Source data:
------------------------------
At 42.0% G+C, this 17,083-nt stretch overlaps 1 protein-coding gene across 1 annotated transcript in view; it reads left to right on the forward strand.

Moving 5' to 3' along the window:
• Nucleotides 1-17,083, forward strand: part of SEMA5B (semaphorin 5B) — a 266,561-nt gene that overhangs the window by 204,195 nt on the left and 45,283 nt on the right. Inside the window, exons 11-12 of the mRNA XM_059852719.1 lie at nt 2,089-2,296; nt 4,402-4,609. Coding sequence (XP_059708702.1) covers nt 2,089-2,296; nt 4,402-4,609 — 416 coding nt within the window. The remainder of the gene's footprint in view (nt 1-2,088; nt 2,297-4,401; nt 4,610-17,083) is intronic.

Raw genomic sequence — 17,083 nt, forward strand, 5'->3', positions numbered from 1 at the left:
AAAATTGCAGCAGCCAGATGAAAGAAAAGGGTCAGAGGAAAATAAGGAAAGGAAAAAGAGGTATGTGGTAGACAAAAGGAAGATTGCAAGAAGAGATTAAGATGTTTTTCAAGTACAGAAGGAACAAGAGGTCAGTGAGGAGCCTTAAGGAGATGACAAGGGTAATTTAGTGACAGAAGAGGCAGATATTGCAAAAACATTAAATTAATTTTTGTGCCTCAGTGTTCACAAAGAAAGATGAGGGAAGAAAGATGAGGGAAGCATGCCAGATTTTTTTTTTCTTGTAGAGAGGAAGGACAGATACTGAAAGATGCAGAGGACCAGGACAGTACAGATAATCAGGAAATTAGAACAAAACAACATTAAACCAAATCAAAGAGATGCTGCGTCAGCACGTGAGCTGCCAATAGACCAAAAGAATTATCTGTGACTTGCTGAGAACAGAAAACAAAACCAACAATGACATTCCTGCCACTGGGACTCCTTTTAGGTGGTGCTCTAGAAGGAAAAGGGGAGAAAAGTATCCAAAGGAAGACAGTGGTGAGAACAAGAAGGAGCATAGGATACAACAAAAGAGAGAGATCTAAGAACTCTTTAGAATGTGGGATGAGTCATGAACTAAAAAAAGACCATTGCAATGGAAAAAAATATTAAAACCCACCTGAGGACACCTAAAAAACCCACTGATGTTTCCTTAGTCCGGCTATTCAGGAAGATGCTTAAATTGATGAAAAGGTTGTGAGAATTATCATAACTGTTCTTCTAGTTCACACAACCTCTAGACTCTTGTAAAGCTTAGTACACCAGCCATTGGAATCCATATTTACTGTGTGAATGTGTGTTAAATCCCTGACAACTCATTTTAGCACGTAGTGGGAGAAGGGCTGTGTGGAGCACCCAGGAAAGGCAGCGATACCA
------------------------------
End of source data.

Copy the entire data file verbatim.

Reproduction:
At 42.0% G+C, this 17,083-nt stretch overlaps 1 protein-coding gene across 1 annotated transcript in view; it reads left to right on the forward strand.

Moving 5' to 3' along the window:
• Nucleotides 1-17,083, forward strand: part of SEMA5B (semaphorin 5B) — a 266,561-nt gene that overhangs the window by 204,195 nt on the left and 45,283 nt on the right. Inside the window, exons 11-12 of the mRNA XM_059852719.1 lie at nt 2,089-2,296; nt 4,402-4,609. Coding sequence (XP_059708702.1) covers nt 2,089-2,296; nt 4,402-4,609 — 416 coding nt within the window. The remainder of the gene's footprint in view (nt 1-2,088; nt 2,297-4,401; nt 4,610-17,083) is intronic.

Raw genomic sequence — 17,083 nt, forward strand, 5'->3', positions numbered from 1 at the left:
AAAATTGCAGCAGCCAGATGAAAGAAAAGGGTCAGAGGAAAATAAGGAAAGGAAAAAGAGGTATGTGGTAGACAAAAGGAAGATTGCAAGAAGAGATTAAGATGTTTTTCAAGTACAGAAGGAACAAGAGGTCAGTGAGGAGCCTTAAGGAGATGACAAGGGTAATTTAGTGACAGAAGAGGCAGATATTGCAAAAACATTAAATTAATTTTTGTGCCTCAGTGTTCACAAAGAAAGATGAGGGAAGAAAGATGAGGGAAGCATGCCAGATTTTTTTTTTCTTGTAGAGAGGAAGGACAGATACTGAAAGATGCAGAGGACCAGGACAGTACAGATAATCAGGAAATTAGAACAAAACAACATTAAACCAAATCAAAGAGATGCTGCGTCAGCACGTGAGCTGCCAATAGACCAAAAGAATTATCTGTGACTTGCTGAGAACAGAAAACAAAACCAACAATGACATTCCTGCCACTGGGACTCCTTTTAGGTGGTGCTCTAGAAGGAAAAGGGGAGAAAAGTATCCAAAGGAAGACAGTGGTGAGAACAAGAAGGAGCATAGGATACAACAAAAGAGAGAGATCTAAGAACTCTTTAGAATGTGGGATGAGTCATGAACTAAAAAAAGACCATTGCAATGGAAAAAAATATTAAAACCCACCTGAGGACACCTAAAAAACCCACTGATGTTTCCTTAGTCCGGCTATTCAGGAAGATGCTTAAATTGATGAAAAGGTTGTGAGAATTATCATAACTGTTCTTCTAGTTCACACAACCTCTAGACTCTTGTAAAGCTTAGTACACCAGCCATTGGAATCCATATTTACTGTGTGAATGTGTGTTAAATCCCTGACAACTCATTTTAGCACGTAGTGGGAGAAGGGCTGTGTGGAGCACCCAGGAAAGGCAGCGATACCA